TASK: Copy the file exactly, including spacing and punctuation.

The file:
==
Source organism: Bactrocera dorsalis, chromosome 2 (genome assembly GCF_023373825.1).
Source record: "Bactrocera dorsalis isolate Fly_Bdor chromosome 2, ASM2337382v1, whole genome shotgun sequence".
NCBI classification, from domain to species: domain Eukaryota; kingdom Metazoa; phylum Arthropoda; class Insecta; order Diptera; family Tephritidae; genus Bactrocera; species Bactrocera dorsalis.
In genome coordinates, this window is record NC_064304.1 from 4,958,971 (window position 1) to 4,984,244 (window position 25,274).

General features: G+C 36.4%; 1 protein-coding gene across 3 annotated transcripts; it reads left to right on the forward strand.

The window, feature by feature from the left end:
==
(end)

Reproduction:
Source organism: Bactrocera dorsalis, chromosome 2 (genome assembly GCF_023373825.1).
Source record: "Bactrocera dorsalis isolate Fly_Bdor chromosome 2, ASM2337382v1, whole genome shotgun sequence".
NCBI classification, from domain to species: domain Eukaryota; kingdom Metazoa; phylum Arthropoda; class Insecta; order Diptera; family Tephritidae; genus Bactrocera; species Bactrocera dorsalis.
In genome coordinates, this window is record NC_064304.1 from 4,958,971 (window position 1) to 4,984,244 (window position 25,274).

General features: G+C 36.4%; 1 protein-coding gene across 3 annotated transcripts; it reads left to right on the forward strand.

The window, feature by feature from the left end: